Banana fritters are one of my favorite desserts when I’m after a sweet fix on a cold winters day.  Not the sort that you’re thinking of which  are traditionally crumbed or dipped in tempura batter then deep fried in  oil.  My version is lightly coated in an almond crust then baked in a hot oven until golden on the outside and warm and soft on the inside. Served with thick bio yoghurt and a little honey.

Serves 4

4  bananas
60 g honey, warmed
80 g almond meal
zest of 1 orange

pinch  ground cinnamon
Thick Natural yoghurt  or coconut sorbet  to serve

Heat your oven to 220 C
Combine almond meal, cinnamon and orange zest.
Brush the bananas  with warmed honey until they are well coated.
Coat bananas  in the almond meal.
Place onto a baking tray lined with baking paper.
Bake for 10 – 15 minutes until golden.
Serve with thick natural yoghurt and a drizzle of honey, alternatively a coconut sorbet is delicious with these.

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19 Responses to “Honey + Almond Banana Fritters”
  1. Kahlia says:

    OMG!!!!!!! Im all over this one haha! Thanks T x

  2. Sarah says:

    yes! a super wintery Paleo dessert. thank you! :-)

  3. Emma says:

    These look seriously amazing!!! I’m going to try them tonight. I really love your recipes Teresa.

  4. Tammy says:

    Hi Teresa! Great recipes! Love them. Just one question……if I have an allergy to nuts, what would be the best replacement?

  5. carolyn says:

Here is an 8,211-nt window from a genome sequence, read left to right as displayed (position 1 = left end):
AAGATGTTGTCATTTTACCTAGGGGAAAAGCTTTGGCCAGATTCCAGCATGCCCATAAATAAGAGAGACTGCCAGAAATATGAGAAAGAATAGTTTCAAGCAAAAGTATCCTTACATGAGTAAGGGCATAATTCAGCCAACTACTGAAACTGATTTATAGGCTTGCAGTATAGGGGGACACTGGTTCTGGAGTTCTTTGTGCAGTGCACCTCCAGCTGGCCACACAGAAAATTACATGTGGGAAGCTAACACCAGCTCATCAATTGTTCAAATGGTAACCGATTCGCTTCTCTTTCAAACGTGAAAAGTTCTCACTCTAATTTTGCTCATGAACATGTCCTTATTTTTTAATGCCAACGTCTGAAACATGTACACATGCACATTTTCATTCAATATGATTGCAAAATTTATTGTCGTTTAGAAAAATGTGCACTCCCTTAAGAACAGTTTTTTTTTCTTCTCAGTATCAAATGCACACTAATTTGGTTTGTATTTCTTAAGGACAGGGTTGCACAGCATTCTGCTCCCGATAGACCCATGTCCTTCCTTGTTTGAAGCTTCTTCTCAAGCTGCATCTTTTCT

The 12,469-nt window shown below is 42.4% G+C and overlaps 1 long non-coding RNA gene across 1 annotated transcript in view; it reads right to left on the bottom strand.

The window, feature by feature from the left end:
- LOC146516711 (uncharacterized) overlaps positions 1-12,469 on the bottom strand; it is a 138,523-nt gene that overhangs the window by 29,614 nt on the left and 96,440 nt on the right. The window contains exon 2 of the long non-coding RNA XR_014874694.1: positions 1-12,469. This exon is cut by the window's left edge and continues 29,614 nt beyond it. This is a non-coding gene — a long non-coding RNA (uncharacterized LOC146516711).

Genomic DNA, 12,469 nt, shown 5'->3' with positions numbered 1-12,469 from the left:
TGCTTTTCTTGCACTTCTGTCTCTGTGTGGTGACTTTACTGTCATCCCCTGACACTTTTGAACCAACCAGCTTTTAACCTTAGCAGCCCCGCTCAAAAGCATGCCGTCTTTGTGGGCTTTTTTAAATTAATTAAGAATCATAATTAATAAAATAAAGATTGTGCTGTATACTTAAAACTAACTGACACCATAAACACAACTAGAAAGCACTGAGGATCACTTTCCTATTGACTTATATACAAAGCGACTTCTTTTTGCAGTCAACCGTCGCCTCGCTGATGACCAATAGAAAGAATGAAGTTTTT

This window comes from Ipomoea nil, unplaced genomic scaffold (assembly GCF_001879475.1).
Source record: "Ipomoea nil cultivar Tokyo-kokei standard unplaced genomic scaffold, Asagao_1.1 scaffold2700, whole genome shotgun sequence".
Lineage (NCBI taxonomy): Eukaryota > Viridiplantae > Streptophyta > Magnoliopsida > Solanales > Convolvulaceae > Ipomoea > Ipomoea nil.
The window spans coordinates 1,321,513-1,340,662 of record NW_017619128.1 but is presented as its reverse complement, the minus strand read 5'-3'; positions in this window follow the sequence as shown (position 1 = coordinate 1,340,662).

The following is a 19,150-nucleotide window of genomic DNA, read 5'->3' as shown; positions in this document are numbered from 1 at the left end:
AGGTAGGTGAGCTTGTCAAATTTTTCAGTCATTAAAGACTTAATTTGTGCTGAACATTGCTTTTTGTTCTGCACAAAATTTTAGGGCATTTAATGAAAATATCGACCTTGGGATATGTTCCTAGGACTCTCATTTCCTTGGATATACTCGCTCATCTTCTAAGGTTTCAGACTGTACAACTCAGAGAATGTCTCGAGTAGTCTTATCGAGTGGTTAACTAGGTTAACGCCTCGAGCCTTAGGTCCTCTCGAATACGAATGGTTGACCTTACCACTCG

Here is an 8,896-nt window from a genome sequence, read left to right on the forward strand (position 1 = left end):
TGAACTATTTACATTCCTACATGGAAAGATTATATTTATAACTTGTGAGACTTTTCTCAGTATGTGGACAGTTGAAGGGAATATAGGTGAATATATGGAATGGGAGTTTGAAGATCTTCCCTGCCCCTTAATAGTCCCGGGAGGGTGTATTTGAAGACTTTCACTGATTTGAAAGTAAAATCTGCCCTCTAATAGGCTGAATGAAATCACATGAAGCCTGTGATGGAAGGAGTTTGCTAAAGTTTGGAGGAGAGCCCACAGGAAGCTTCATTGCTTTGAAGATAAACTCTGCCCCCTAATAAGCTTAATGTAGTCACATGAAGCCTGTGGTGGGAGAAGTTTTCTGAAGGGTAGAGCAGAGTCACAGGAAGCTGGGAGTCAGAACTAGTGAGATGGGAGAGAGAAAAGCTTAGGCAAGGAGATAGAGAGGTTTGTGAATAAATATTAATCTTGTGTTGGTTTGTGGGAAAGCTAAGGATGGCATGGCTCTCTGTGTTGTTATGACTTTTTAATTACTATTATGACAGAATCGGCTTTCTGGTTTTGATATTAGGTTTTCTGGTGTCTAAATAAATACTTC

Hi Teresa
    Loved this recipe and your article re:marshmallo. Of course I will replace the honey with Perfect Sweet xylitol and it will still taste great and I will feel even less guilty

  6. Donna says:

    Wow! i’m impressed.Your on a winner here!

  7. paul says:

    YUM !! Im going bananas . )

  8. Natasha Conrad says:

    These were simply superb Teresa. I love your site…healthy, simple, gorgeous food!

  9. Sandra A says:

    I made these and my guests loved them. I didn’t have almond meal so used breadcrumbs. It became crunchy in some bits only but they were still lovely. I made a coconut sorbet to go with it. Worked a treat.
    Thanks Teresa.

  10. Jess says:

    Hi Teresa,

    Great recipe! I love banana fritters but always have to deal with the guilt after eating deep-fried food! Thanks for the health-licious recipe!

    Just one question, I used almond meal but it doesn’t’ seem to give me the golden curst look like the ones in your picture. You mention you used almond crust. How different is that?

    • Jess – I use all kinds of nuts….almond meal, pecans are great too ! if you want it crunchier…then a granola based crumb or crisp chopped up rice flakes will also be nice. T:)

  11. Pam says:

    What a fantastic recipe! Hubby and I are always looking for a litte treat after the kids have gone to bed, and often settle for “just a banana”. This will definitely make that banana a bit more exciting! Thanks.

  12. Michelle says:

    These were a double thumnbs up from both my boys which is pretty amazing in our household. Thanks for such a simple yummy and healthy desert.

  13. Sarah says:

    Will this work for pineapple fritters too? Would I not use the honey as pineapple is sweet as is?

  14. Christine says:

    Another winner. I was craving something sweet tonight and started looking at your biscuit and cake recipes. Banana Fritters were perfect halved the recipe and we had 1 each. Done and dusted in 20 mins. :-)

  15. Tamara Phoebus says:

    Hi Teresa,

    These were delicious, however, the tang overpowered the banana (may be because the bananas weren’t organic and the orange zest and honey were?) and the crust did not come out golden, but rather burnt in some some spots and didn’t colour in others. I ground the almonds myself, rather than using prepackaged almond meal, for texture variation.

    Do you have any suggestions to make the crumb golden?

    Thank you,